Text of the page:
Faith, God, Grace

Spreading the Good News

Who are called to spread the Good News? Do sinners have a role in it? What is the most effective way to do it? What are the effects of the successful propagation of the gospel?

I think the answers can be found in John 4:39-42: “39 Many of the Samaritans from that town believed in him because of the woman’s testimony, “He told me everything I ever did.” 40 So when the Samaritans came to him, they urged him to stay with them, and he stayed two days. 41 And because of his words many more became believers. 42 They said to the woman, “We no longer believe just because of what you said; now we have heard for ourselves, and we know that this man really is the Savior of the world.”

1. By the woman’s testimony concerning Christ; though a single testimony, and one of no good repute, and the testimony no more than this, “He told me everything I ever did”, yet it had a good influence upon many. One would have thought that his telling the woman of her secret sins would have made others afraid of coming to him, lest he should tell them also of their faults; but they will risk it rather than not be acquainted with one who they had reason to believe was a prophet. And two things they were brought to:-

(1.) To credit Christ’s word (v. 39): Many of the Samaritans of that city believed in him for the saying of the woman. So far they believed in him that they took him for a prophet, and were eager to know the mind of God from him; this is favourably interpreted as believing in him. Now observe,

[1.] Who they were that believed: Many of the Samaritans, who were not of the house of Israel, were ready to welcome that which the Jews rejected.

[2.] Upon what inducement they believed: For the saying of the woman. See here,

First, How God is sometimes pleased to use very weak and unlikely instruments for the beginning and carrying on of a good work. A little maid directed a great prince to Elisha, 2 Ki. 5:2.

Secondly, How great a matter a little fire kindles. Our Saviour, by instructing one poor woman, spread instruction to a whole town. Let not ministers be either careless in their preaching, or discouraged in it, because their hearers are few; for, by doing good to them, good may be conveyed to more. Philip preached the gospel to a single gentleman in his chariot upon the road, and he not only received it himself, but carried it into his country, and propagated it there (Acts 8:26-40).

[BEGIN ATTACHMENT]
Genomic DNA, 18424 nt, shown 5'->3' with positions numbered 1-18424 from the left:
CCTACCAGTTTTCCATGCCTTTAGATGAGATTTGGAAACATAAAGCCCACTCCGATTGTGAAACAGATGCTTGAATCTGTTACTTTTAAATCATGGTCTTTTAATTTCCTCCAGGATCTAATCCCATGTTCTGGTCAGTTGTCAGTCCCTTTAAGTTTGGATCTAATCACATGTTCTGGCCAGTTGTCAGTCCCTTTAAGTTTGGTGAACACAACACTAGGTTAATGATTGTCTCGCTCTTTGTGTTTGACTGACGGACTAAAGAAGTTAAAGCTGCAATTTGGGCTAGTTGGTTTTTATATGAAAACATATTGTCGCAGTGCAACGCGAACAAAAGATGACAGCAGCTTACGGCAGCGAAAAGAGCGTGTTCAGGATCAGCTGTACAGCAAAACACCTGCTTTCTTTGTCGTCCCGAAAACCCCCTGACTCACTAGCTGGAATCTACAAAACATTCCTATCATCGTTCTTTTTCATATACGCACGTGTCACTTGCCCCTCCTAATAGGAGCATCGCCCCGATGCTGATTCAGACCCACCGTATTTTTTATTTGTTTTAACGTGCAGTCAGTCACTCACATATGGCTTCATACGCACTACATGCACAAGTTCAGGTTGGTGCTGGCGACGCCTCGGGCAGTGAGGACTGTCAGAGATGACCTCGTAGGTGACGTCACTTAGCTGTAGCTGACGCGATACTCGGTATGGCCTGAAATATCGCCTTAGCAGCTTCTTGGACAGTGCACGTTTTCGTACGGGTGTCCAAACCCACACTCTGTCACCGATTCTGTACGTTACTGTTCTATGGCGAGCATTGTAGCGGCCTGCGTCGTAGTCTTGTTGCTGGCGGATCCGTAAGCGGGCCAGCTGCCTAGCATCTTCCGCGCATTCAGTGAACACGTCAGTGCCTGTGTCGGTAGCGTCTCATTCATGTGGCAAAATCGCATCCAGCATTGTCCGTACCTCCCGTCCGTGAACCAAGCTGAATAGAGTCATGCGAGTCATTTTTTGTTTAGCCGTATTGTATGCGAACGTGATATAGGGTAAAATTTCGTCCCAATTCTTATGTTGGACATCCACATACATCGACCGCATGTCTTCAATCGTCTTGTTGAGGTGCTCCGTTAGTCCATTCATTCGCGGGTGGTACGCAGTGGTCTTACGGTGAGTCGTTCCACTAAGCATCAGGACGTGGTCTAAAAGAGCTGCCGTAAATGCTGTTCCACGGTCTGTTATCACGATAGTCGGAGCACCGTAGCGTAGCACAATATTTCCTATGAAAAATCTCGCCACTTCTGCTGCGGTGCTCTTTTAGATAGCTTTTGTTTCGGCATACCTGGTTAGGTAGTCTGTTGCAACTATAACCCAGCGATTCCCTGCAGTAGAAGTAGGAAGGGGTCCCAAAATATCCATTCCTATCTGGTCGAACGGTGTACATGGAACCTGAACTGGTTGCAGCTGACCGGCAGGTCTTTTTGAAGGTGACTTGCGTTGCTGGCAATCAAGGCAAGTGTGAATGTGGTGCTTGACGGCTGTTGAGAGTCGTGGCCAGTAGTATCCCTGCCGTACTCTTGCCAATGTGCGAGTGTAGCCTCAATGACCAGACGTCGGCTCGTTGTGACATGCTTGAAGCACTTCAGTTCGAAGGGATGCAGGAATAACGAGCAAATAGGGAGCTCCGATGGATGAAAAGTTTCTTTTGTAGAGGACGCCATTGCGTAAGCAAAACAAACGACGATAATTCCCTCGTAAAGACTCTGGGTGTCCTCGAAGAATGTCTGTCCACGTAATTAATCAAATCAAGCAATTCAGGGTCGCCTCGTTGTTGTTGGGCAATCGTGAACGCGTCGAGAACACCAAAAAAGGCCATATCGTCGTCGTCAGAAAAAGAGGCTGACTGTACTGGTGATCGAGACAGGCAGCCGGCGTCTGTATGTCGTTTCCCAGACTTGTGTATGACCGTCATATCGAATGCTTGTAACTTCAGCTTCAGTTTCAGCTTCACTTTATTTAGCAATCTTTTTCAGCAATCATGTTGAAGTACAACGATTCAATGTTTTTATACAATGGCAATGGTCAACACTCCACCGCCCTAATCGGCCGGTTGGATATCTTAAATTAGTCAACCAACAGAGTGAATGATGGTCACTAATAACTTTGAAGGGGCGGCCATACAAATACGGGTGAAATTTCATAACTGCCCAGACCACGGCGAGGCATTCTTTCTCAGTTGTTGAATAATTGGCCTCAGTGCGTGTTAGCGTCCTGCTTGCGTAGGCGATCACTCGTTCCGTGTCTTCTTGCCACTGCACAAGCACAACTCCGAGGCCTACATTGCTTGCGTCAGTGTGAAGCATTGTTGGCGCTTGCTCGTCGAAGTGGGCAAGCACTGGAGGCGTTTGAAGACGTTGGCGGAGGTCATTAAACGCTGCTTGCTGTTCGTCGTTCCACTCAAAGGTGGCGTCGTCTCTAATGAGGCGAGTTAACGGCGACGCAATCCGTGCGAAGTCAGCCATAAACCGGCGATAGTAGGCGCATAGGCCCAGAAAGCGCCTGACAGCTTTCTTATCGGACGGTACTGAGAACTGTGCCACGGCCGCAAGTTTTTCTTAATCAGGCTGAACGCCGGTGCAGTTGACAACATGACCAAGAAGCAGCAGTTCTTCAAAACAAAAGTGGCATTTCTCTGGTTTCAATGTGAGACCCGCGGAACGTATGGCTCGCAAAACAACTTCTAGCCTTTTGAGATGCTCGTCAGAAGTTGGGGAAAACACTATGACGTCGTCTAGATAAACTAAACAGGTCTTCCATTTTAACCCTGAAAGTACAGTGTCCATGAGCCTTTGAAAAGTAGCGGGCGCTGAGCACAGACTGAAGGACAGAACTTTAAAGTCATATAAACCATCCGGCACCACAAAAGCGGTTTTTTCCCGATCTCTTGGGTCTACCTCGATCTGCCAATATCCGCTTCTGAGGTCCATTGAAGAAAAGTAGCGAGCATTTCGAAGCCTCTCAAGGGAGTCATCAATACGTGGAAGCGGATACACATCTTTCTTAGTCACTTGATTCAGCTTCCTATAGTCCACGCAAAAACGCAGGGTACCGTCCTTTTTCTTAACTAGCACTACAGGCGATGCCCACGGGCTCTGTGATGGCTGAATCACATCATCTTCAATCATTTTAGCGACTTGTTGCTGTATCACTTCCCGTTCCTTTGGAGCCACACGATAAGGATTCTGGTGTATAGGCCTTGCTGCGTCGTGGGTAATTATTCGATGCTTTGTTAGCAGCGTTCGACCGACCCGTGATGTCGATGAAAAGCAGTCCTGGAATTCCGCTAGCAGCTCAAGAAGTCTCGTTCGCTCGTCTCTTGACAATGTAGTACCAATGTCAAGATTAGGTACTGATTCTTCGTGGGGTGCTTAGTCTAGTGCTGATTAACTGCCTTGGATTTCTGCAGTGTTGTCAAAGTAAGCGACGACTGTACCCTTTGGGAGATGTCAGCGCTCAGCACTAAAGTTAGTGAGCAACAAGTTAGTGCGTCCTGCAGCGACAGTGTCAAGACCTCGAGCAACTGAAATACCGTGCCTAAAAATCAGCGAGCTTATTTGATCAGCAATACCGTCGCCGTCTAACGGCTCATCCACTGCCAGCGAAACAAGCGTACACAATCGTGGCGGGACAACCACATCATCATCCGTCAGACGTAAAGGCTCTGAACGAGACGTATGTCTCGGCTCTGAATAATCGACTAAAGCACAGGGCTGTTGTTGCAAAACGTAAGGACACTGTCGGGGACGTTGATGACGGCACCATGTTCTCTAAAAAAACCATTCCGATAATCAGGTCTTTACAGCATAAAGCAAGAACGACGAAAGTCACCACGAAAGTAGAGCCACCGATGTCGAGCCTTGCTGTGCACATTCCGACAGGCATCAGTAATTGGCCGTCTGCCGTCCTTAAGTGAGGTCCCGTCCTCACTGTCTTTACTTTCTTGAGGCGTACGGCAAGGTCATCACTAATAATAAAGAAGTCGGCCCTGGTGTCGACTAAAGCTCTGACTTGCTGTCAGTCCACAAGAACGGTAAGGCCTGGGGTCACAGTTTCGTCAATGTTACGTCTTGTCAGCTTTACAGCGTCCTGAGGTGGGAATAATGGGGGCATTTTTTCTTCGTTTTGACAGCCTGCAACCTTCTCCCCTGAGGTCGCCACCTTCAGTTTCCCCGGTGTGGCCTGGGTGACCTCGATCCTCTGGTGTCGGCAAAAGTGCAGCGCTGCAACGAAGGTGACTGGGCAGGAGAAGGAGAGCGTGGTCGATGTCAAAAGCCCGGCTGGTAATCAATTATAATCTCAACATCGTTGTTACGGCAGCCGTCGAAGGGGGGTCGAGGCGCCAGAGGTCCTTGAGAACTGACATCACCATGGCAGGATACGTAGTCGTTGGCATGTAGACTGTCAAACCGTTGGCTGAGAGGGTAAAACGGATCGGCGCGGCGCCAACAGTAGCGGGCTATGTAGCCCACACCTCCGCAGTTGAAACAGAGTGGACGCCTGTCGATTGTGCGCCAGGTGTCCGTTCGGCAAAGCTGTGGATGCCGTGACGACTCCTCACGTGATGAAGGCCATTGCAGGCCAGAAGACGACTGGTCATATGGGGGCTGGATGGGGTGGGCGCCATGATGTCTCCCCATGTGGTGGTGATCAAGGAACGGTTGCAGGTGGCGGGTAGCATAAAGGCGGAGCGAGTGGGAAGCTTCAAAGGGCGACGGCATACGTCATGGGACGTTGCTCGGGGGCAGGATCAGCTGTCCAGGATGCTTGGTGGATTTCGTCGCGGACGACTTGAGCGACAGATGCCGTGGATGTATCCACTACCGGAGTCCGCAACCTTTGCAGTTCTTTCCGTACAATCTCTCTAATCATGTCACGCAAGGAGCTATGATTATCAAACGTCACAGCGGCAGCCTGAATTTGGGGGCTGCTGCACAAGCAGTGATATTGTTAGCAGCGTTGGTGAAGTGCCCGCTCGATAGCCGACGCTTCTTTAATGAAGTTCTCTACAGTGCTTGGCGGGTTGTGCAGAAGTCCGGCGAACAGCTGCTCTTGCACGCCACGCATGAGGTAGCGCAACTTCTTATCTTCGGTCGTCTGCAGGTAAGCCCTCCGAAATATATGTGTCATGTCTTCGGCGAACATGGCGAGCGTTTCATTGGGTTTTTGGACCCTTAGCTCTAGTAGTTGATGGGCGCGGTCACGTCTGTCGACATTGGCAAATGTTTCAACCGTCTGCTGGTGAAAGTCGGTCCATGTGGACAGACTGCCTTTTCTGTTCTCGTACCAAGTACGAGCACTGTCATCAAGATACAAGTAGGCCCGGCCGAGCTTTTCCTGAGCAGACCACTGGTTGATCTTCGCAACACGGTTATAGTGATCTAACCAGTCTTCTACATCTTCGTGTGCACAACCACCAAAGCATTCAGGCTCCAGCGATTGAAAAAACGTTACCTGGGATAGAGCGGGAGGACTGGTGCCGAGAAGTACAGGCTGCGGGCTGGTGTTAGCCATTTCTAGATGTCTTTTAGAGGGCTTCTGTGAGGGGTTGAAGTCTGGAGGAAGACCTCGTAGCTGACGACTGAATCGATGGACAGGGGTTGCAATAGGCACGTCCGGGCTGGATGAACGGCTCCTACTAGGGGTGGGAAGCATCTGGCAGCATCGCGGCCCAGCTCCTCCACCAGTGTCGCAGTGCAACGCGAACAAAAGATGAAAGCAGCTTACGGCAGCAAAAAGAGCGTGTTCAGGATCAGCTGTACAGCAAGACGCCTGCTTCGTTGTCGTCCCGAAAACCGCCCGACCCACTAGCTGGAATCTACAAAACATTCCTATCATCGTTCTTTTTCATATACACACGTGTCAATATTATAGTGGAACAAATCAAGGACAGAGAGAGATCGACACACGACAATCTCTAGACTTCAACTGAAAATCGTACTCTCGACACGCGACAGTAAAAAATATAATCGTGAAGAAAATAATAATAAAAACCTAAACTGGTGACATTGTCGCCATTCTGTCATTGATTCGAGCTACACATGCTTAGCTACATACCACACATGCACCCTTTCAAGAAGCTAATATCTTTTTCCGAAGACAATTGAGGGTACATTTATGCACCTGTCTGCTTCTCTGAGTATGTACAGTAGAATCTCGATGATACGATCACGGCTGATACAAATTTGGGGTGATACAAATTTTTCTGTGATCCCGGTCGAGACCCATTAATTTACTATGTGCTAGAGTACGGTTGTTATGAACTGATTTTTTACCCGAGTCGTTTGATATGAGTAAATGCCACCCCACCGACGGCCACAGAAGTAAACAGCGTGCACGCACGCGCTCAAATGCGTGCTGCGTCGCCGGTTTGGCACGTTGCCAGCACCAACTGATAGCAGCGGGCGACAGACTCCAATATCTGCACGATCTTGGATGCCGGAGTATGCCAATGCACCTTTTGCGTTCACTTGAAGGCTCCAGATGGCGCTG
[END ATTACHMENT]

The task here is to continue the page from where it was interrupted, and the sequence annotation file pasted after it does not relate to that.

Thirdly, See how good it is to speak experientially of Christ and the things of God. This woman could say little of Christ, but what she did say she spoke feelingly: “He told me everything I ever did”. Those are most likely to do good that can tell what God has done for their souls, Ps. 66:16.

(2.) To urge him to stay with them (v. 40): Upon the woman’s report, they believed him to be a prophet, and came to him; and, when they saw him, the meanness of his appearance and the manifest poverty of his outward condition did not lessen their esteem of him and expectations from him, but still they respected him as a prophet. So far were they from being offended in Christ that they begged he would stay with them;

[1.] That they might testify their respect to him, and treat him with the honour and kindness due to his character. God’s prophets and ministers are welcome guests to all those who sincerely embrace the gospel; as to Lydia, Acts 16:15.

[2.] That they might receive instruction from him. Those that are taught of God are truly eager to learn more, and to be better acquainted with Christ. Many would have flocked to one that would tell them their fortune, but these flocked to one that would tell them their faults, tell them of their sin and duty. The historian seems to lay an emphasis upon their being Samaritans; as Lu. 10:33; 17:16. The Samaritans were taught by their custom to be shy of conversation with the Jews. There were Samaritans that refused to let Christ go through their town (Lu. 9:53), but these begged him to stay with them. Note, It adds much to the praise of our love to Christ and his word if it conquers the prejudices of education and custom. Now we are told that Christ granted their request.